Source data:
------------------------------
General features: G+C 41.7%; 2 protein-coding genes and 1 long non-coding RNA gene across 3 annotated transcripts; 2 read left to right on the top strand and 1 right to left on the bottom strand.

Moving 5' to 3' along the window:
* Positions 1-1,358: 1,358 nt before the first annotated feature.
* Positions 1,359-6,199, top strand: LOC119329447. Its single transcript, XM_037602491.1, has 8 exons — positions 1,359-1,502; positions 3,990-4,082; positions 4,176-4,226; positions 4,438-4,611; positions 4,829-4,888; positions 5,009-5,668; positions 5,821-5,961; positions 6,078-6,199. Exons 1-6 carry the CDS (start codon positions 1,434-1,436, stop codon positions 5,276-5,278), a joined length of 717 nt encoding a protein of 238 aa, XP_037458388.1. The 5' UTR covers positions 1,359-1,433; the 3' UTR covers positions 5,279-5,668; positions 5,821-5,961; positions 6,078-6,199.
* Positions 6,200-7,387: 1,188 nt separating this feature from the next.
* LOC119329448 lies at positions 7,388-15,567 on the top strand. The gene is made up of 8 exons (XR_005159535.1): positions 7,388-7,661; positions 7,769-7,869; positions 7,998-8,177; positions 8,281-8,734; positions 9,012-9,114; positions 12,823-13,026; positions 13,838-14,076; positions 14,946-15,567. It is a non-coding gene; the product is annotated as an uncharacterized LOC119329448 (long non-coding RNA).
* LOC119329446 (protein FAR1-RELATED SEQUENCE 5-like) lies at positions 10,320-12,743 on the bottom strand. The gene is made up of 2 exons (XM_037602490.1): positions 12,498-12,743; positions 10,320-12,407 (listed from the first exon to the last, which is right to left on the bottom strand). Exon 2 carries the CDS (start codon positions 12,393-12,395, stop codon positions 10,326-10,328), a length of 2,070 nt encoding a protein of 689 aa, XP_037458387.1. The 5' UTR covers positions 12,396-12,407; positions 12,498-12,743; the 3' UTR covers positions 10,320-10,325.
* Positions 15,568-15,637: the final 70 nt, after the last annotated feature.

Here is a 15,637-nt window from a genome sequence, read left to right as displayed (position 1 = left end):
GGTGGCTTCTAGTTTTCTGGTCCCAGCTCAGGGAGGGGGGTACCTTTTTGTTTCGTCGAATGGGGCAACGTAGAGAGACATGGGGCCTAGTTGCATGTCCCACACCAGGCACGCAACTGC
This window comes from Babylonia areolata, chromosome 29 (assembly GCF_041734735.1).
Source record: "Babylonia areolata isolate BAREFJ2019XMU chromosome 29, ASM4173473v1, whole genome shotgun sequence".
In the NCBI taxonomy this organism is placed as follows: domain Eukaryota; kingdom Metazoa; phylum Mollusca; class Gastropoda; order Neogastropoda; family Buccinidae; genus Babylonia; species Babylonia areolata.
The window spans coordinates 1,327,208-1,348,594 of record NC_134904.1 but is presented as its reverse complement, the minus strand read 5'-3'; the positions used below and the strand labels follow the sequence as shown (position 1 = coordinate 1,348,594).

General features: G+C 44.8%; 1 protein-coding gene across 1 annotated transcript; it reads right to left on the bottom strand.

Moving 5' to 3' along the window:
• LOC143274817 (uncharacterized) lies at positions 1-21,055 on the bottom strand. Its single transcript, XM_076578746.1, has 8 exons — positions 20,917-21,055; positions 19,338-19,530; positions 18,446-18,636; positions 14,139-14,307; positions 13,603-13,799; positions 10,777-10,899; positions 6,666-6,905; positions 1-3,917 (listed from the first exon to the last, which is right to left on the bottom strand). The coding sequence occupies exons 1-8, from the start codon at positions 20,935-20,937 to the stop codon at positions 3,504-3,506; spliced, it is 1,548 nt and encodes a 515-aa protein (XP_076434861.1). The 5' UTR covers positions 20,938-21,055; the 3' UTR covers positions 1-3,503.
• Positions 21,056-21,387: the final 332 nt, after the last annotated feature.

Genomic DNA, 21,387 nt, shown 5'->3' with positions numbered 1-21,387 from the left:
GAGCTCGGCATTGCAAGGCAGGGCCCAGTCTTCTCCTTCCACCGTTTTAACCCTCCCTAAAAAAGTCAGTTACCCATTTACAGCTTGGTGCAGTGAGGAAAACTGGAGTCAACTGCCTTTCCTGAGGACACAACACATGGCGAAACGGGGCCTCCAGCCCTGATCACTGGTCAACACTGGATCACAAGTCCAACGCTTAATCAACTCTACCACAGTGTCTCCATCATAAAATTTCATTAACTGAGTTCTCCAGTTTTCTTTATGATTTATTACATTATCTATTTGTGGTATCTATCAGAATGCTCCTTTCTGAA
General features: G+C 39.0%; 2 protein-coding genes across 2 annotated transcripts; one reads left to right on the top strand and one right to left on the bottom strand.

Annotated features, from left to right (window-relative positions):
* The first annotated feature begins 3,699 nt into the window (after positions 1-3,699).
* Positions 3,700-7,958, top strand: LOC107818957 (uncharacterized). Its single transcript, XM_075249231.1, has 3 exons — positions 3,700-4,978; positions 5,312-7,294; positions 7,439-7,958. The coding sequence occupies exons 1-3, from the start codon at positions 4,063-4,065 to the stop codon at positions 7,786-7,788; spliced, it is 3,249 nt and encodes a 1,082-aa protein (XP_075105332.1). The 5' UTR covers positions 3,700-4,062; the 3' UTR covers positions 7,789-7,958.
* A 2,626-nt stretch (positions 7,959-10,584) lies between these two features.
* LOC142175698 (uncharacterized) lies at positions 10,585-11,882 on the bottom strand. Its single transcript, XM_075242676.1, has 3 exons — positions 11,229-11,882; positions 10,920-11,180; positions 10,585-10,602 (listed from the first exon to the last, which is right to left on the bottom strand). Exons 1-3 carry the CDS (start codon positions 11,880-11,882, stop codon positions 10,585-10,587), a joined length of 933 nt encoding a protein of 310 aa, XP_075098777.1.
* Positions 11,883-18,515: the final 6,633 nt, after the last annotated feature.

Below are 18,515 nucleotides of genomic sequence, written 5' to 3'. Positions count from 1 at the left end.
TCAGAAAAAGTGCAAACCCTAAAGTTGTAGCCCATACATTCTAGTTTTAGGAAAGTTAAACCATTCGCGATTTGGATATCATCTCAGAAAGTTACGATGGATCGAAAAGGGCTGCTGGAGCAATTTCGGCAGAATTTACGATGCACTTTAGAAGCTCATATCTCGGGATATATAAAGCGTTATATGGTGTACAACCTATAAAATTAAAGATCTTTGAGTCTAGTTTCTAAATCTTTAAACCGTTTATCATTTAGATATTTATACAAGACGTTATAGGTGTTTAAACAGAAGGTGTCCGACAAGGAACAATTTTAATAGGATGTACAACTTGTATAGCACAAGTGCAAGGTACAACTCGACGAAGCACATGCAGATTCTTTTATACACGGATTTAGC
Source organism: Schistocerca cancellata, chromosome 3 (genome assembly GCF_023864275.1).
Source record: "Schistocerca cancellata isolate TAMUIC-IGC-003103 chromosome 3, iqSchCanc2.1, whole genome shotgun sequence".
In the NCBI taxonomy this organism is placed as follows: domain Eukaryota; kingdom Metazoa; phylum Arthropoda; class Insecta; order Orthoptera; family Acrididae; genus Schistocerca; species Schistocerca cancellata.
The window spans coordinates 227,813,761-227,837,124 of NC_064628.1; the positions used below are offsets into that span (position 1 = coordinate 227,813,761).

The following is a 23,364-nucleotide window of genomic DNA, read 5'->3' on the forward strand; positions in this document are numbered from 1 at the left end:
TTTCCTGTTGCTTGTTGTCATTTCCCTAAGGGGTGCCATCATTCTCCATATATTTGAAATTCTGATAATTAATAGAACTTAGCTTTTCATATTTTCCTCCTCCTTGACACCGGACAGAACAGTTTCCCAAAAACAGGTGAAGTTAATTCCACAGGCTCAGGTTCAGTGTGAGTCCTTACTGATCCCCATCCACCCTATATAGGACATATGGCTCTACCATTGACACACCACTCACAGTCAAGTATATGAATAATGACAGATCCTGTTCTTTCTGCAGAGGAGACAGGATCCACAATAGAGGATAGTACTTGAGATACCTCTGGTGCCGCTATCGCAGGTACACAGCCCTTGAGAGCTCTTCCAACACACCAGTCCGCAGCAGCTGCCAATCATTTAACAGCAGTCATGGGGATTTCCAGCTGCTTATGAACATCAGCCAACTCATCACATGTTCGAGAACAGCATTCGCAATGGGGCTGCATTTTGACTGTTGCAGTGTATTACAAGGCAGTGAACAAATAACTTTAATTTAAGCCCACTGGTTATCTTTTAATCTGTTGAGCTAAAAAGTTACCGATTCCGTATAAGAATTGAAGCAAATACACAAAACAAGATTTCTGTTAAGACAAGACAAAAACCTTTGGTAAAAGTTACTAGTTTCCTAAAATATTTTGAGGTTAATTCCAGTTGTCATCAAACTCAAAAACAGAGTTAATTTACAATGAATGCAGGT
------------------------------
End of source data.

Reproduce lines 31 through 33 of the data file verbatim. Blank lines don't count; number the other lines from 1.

Source record: "Schistocerca cancellata isolate TAMUIC-IGC-003103 chromosome 3, iqSchCanc2.1, whole genome shotgun sequence".
In the NCBI taxonomy this organism is placed as follows: domain Eukaryota; kingdom Metazoa; phylum Arthropoda; class Insecta; order Orthoptera; family Acrididae; genus Schistocerca; species Schistocerca cancellata.
The window spans coordinates 227,813,761-227,837,124 of NC_064628.1; the positions used below are offsets into that span (position 1 = coordinate 227,813,761).